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courts is something i think needs to come out of the commission because we recognize that police in small communities are used as revenue generators. >> reporter: while the street demonstrations increased tensions, especially those that turned violent, reverend wilson says they are a spark for igniting change. >> the critique of someone else's tactics based upon one's own desired behavior, or one's own principles of behavior, is the essence of privilege. work through the system. register to vote. run for office. these are all things that work really well for middle class people who are in the mainstream in america, but they don't work very well for 18 year-olds who are poor, who come out of an unaccredited school district in ferguson, or the many fergusons throughout this country. people ask me when do you think the protest are gonna stop? and my answer is that the protests will stop when reforms
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begin. >> reporter: the reverend mike trautman, pastor of the first presbyterian church, says the turmoil was a wake up call for many in his congregation who chose to live in ferguson because of its diversity. >> the people who stayed here stayed because there was something they gained from being in a racially mixed community. i began to reach out to many of my african american colleagues. because i needed to listen to their story. i needed to listen to their, what they were talking about and it was amazing to me that, to listen to how many of them are people of means and education, who are treated like strangers in their own community. >> reporter: reverend trautman is a founding member of community group formed since michael brown's death called "one ferguson." >> here is kind of an opportunity a living
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laboratory by which we try intentionally to work through toward that beloved community that dr. king invited us to. >> reporter: trautman says his church has received expressions of support for the people of ferguson from presbyterians all over the country like this handmade chain of 1,300 paper cranes, from a congregation in california. the cranes are symbols of peace. what about the police, their needs? that's a question that concerns deacon mark byington of the catholic archdiocese of st. louis, who is himself a former dallas police officer. >> the common phrase that i continually heard was "us and them." us and them. within the faith community, it's "we." and that if i see you're a creation of god and i'm a creation of god, well then, i can't do anything in a sense willfully to harm you. >> reporter: byington plans to lead a non-denominational weekend of reflection for area police officers at this jesuit retreat center overlooking the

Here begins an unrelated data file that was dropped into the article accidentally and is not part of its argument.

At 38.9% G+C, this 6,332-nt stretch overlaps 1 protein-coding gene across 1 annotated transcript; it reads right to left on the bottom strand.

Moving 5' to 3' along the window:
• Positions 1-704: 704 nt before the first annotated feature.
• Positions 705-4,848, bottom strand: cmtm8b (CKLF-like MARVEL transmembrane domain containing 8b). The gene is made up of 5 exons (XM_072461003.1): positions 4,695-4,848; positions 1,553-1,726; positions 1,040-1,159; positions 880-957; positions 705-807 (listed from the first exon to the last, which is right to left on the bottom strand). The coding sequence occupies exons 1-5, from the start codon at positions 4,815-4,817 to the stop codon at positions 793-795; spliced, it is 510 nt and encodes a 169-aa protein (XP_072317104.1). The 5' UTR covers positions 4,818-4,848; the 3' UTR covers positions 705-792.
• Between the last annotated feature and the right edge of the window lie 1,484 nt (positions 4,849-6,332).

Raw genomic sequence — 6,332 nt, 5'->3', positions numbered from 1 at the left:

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mississippi river. >> i really hope to help officers come back to center so they have peace in their own selves. >> reporter: byington says the retreat will provide officers with what no amount of training at the police academy can give -- silence, solitude and a chance to process their feelings. >> the key thing for those three things is silence, to get rid of all the noise that goes on and if you've ever ridden in police car, a squad car or a unit, you'll understand that it's constant noise, the radio, the car itself, you're working with a partner you're continually having to dialogue with, there's no time in a sense to think. >> reporter: sergeant trevor wild is a 19-year-police veteran. last august, he was called in from nearby franklin county to help in ferguson. >> you know, rocks and bottles and things, and everything was in such a melee it was hard to discern one thing over the other.